MINDS in partnership with the National Heritage Council of South Africa (NHC), recently Culture, hosted a two-day workshop, on 8th and 9th July, themed ‘Towards an Afro-centric, sustainable development paradigm in Africa’ in Johannesburg, South Africa. The workshop brought together Africa’s leading heritage practitioners, academics and stakeholders to discuss and recommend how to foreground the research and practice of African heritage couched in ‘Africanness’ for sustainable and transformative development in Africa.
The objectives of the workshop was to explore the viability and modalities of conducting research on the ‘Africanness’ of African heritage, as well as to deliberate on the meaning and value of articulating ‘Africanness’ in African heritage studies, research and development practices.
The opening address was given by the Advocate Sonwabile Mancotywa, CEO of the NHC, who acknowledged the collaboration between MINDS and the NHC in convening the workshop. He further emphasised the work done by the Chairperson of the MINDS Board of Trustees, Mrs. Graça Machel, for pioneering the ‘Africanness’ research initiative, and described her as an organic revolutionary intellectual “who is not only interested in analysing the world but changing it”. Adv. Mancotywa helped set the tone for critical reflection by challenging participants to confront the problem of how to change the hegemonic structure of the current knowledge architecture, so that Africa could cease being a source of raw material of knowledge and rather a knowledge producer for its own sustainability. He advised that this can be achieved through channeling and projecting its own heritage as a foundation for its sustainable transformative development. He further proposed that the participants reflect on the philosophy that informs our own development trajectory as Africans and challenged those present to make recommendations on how policy makers can embrace and incorporate the role of heritage, including the African indigenous knowledge systems, in Africa’s sustainable development.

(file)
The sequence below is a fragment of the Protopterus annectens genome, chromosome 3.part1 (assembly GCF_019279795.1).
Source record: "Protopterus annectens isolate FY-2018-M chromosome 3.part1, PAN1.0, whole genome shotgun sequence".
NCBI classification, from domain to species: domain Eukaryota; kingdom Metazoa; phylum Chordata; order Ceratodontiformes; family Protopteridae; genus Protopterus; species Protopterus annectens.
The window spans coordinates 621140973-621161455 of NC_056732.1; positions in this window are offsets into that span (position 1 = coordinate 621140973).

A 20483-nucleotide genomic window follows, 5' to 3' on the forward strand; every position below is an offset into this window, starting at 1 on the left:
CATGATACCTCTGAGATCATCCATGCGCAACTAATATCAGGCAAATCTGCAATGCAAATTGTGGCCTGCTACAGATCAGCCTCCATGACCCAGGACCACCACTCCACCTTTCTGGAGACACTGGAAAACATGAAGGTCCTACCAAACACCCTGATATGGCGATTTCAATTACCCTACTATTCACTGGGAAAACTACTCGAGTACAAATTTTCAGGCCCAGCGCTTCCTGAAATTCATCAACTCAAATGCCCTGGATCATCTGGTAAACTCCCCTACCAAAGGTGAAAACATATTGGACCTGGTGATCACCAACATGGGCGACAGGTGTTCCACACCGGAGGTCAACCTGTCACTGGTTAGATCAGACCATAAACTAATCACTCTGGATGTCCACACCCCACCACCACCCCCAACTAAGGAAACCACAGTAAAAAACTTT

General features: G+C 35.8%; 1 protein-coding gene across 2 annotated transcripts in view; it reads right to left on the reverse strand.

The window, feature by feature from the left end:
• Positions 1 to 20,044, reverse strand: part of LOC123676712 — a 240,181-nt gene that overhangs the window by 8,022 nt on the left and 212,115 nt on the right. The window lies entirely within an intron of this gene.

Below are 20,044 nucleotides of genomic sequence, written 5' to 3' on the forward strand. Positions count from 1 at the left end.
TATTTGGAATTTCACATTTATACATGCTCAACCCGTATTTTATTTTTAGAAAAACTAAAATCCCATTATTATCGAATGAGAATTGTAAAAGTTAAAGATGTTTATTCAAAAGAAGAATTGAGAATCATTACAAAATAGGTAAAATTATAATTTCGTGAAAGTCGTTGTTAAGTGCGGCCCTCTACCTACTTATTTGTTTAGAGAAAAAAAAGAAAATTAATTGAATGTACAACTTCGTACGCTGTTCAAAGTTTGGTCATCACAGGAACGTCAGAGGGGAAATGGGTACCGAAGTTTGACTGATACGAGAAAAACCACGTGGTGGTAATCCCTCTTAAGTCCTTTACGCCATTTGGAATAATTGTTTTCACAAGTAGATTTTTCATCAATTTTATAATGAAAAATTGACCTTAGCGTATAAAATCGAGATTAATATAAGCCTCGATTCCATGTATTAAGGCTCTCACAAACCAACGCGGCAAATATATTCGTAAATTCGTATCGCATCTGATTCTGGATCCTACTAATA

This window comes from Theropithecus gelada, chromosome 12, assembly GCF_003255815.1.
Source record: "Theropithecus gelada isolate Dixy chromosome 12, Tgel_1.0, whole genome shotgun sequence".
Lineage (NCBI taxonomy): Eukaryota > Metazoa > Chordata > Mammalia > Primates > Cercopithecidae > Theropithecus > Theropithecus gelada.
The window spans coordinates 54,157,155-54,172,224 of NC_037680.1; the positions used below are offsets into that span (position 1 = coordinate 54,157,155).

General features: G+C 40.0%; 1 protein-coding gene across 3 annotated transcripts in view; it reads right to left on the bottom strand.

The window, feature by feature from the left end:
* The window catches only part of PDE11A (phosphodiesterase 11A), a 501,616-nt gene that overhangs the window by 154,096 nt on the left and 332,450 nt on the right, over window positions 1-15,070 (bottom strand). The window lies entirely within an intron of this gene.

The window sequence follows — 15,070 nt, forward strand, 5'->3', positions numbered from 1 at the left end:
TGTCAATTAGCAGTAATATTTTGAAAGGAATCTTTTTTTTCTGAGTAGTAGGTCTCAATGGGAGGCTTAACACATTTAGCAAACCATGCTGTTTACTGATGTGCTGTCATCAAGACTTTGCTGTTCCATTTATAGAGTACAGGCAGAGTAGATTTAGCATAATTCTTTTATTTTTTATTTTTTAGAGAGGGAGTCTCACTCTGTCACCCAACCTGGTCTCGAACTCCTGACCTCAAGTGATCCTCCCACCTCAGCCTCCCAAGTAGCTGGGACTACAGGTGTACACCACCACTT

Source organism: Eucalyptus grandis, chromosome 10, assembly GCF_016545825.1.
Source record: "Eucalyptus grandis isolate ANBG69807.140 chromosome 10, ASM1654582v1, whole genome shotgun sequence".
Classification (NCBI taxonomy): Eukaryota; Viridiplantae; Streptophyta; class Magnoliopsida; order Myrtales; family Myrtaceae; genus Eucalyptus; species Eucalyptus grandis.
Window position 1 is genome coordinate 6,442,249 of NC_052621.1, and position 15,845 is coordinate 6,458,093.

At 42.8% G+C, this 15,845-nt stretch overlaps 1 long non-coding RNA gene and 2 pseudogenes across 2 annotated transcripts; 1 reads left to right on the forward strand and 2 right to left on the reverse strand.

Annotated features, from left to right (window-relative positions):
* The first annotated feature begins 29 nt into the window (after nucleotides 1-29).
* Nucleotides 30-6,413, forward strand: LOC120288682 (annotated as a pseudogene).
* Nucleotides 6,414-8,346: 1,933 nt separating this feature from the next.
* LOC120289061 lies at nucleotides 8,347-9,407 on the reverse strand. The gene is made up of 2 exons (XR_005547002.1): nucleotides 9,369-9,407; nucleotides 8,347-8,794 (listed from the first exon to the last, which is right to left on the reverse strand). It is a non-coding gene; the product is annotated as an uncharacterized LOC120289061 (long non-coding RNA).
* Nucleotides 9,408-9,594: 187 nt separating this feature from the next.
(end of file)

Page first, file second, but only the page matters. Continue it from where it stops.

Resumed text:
In her address, Mrs. Graça Machel pushed participants to frame the issues that relate to the definition, understanding, description, articulation and positioning Africanness for sustainable development in Africa. She stated that this exercise was important because ‘we have lost the description of what it means to be African’. She explained, that the loss of who we are as Africans is generally seen in how Africans respond when are asked to define ‘Africanness’. Despite the fact that as Africans we have been talking about reclaiming our identity and how this can contribute to our affirmation and assertion of ‘Africanness’ within the context of a world which has been on a sustained onslaught to guide the future of Africa even though that future may not be in the best interest of the Mrs. Machel suggested that given the importance and envisaged scope of the project, there is a need to identify and involve more people and institutions to be part of the project in order to create a body of knowledge on ‘Africanness’. She concluded by affirming that African people should be proud of their heritage, and the pride needs to be grounded and rooted in the African identity.
A key outcome of the workshop was the identification of core research themes for the ‘Africanness’ Research project to be commissioned and led by MINDS and its research team. The thematic areas to be researched include: Afrocentric Philosophy of ‘Africanness’; Language as a cultural tool for conceptualization, identity, communication, spirituality and being; Use of ICT to promote African culture and heritage; Integration of African Heritage Studies in all levels of the education curricula.